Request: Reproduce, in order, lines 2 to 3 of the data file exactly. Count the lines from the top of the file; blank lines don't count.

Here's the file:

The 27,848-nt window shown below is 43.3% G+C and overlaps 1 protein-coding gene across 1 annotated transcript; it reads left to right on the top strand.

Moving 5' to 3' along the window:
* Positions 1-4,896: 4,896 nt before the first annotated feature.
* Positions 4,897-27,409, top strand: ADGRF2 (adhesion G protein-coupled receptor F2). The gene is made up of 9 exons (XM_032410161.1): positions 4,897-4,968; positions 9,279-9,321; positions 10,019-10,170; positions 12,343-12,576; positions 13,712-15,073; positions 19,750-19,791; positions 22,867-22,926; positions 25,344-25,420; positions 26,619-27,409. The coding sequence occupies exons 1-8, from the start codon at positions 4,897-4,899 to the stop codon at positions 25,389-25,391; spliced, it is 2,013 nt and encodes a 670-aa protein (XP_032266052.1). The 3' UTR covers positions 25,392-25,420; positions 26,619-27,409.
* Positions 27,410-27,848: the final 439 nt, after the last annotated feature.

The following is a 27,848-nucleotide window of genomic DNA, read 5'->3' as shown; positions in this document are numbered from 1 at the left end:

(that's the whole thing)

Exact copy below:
Moving 5' to 3' along the window:
* Positions 1-4,896: 4,896 nt before the first annotated feature.